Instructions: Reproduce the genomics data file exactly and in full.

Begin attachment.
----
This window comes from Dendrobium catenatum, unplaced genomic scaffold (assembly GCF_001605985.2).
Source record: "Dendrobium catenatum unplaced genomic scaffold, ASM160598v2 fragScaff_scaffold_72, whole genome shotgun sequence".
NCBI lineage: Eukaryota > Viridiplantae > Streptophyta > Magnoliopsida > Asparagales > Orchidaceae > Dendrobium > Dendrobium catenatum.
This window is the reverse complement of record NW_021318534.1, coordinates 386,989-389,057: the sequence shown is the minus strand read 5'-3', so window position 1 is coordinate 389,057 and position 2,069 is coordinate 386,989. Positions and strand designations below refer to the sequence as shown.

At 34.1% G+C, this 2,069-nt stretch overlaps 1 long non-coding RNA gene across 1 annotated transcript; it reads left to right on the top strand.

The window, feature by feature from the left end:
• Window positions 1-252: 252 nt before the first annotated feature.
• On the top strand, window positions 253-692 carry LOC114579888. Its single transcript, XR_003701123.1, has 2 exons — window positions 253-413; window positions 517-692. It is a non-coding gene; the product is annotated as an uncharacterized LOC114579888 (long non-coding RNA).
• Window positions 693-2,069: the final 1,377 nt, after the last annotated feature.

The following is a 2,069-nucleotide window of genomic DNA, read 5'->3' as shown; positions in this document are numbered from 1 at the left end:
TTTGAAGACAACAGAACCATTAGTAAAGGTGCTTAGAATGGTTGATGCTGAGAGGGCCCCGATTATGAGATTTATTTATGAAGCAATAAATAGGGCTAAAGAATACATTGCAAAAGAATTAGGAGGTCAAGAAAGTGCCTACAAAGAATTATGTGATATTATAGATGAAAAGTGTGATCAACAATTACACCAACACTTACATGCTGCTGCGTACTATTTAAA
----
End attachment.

This window comes from Dendrobium catenatum, unplaced genomic scaffold (assembly GCF_001605985.2).
Source record: "Dendrobium catenatum unplaced genomic scaffold, ASM160598v2 fragScaff_scaffold_72, whole genome shotgun sequence".
NCBI lineage: Eukaryota > Viridiplantae > Streptophyta > Magnoliopsida > Asparagales > Orchidaceae > Dendrobium > Dendrobium catenatum.
This window is the reverse complement of record NW_021318534.1, coordinates 386,989-389,057: the sequence shown is the minus strand read 5'-3', so window position 1 is coordinate 389,057 and position 2,069 is coordinate 386,989. Positions and strand designations below refer to the sequence as shown.

At 34.1% G+C, this 2,069-nt stretch overlaps 1 long non-coding RNA gene across 1 annotated transcript; it reads left to right on the top strand.

The window, feature by feature from the left end:
• Window positions 1-252: 252 nt before the first annotated feature.
• On the top strand, window positions 253-692 carry LOC114579888. Its single transcript, XR_003701123.1, has 2 exons — window positions 253-413; window positions 517-692. It is a non-coding gene; the product is annotated as an uncharacterized LOC114579888 (long non-coding RNA).
• Window positions 693-2,069: the final 1,377 nt, after the last annotated feature.

The following is a 2,069-nucleotide window of genomic DNA, read 5'->3' as shown; positions in this document are numbered from 1 at the left end:
TTTGAAGACAACAGAACCATTAGTAAAGGTGCTTAGAATGGTTGATGCTGAGAGGGCCCCGATTATGAGATTTATTTATGAAGCAATAAATAGGGCTAAAGAATACATTGCAAAAGAATTAGGAGGTCAAGAAAGTGCCTACAAAGAATTATGTGATATTATAGATGAAAAGTGTGATCAACAATTACACCAACACTTACATGCTGCTGCGTACTATTTAAA